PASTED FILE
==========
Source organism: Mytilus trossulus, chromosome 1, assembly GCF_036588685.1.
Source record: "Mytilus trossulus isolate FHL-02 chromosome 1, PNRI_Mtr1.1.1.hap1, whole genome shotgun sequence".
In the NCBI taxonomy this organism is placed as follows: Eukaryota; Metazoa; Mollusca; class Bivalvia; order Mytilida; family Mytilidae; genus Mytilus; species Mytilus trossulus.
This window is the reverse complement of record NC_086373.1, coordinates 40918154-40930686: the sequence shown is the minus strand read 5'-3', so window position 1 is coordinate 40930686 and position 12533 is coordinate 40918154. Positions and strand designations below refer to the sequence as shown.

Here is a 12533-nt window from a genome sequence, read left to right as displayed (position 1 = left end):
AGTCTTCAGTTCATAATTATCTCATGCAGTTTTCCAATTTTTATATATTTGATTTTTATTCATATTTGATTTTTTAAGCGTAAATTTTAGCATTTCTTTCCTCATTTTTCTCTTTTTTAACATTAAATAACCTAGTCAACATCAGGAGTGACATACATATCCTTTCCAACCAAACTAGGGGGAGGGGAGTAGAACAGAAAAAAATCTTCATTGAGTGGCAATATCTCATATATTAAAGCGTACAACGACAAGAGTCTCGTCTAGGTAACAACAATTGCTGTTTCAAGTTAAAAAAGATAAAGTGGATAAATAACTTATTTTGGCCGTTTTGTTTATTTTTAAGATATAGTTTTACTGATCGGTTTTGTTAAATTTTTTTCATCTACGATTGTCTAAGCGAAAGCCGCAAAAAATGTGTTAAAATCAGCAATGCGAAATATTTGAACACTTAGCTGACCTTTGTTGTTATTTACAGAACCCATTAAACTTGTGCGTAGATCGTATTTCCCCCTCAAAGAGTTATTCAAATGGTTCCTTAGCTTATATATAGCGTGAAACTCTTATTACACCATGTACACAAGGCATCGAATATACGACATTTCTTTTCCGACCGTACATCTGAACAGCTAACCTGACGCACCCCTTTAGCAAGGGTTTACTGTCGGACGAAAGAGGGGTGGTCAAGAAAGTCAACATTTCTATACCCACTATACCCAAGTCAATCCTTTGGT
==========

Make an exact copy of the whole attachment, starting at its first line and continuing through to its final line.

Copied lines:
Source organism: Mytilus trossulus, chromosome 1, assembly GCF_036588685.1.
Source record: "Mytilus trossulus isolate FHL-02 chromosome 1, PNRI_Mtr1.1.1.hap1, whole genome shotgun sequence".
In the NCBI taxonomy this organism is placed as follows: Eukaryota; Metazoa; Mollusca; class Bivalvia; order Mytilida; family Mytilidae; genus Mytilus; species Mytilus trossulus.
This window is the reverse complement of record NC_086373.1, coordinates 40918154-40930686: the sequence shown is the minus strand read 5'-3', so window position 1 is coordinate 40930686 and position 12533 is coordinate 40918154. Positions and strand designations below refer to the sequence as shown.

Here is a 12533-nt window from a genome sequence, read left to right as displayed (position 1 = left end):
AGTCTTCAGTTCATAATTATCTCATGCAGTTTTCCAATTTTTATATATTTGATTTTTATTCATATTTGATTTTTTAAGCGTAAATTTTAGCATTTCTTTCCTCATTTTTCTCTTTTTTAACATTAAATAACCTAGTCAACATCAGGAGTGACATACATATCCTTTCCAACCAAACTAGGGGGAGGGGAGTAGAACAGAAAAAAATCTTCATTGAGTGGCAATATCTCATATATTAAAGCGTACAACGACAAGAGTCTCGTCTAGGTAACAACAATTGCTGTTTCAAGTTAAAAAAGATAAAGTGGATAAATAACTTATTTTGGCCGTTTTGTTTATTTTTAAGATATAGTTTTACTGATCGGTTTTGTTAAATTTTTTTCATCTACGATTGTCTAAGCGAAAGCCGCAAAAAATGTGTTAAAATCAGCAATGCGAAATATTTGAACACTTAGCTGACCTTTGTTGTTATTTACAGAACCCATTAAACTTGTGCGTAGATCGTATTTCCCCCTCAAAGAGTTATTCAAATGGTTCCTTAGCTTATATATAGCGTGAAACTCTTATTACACCATGTACACAAGGCATCGAATATACGACATTTCTTTTCCGACCGTACATCTGAACAGCTAACCTGACGCACCCCTTTAGCAAGGGTTTACTGTCGGACGAAAGAGGGGTGGTCAAGAAAGTCAACATTTCTATACCCACTATACCCAAGTCAATCCTTTGGT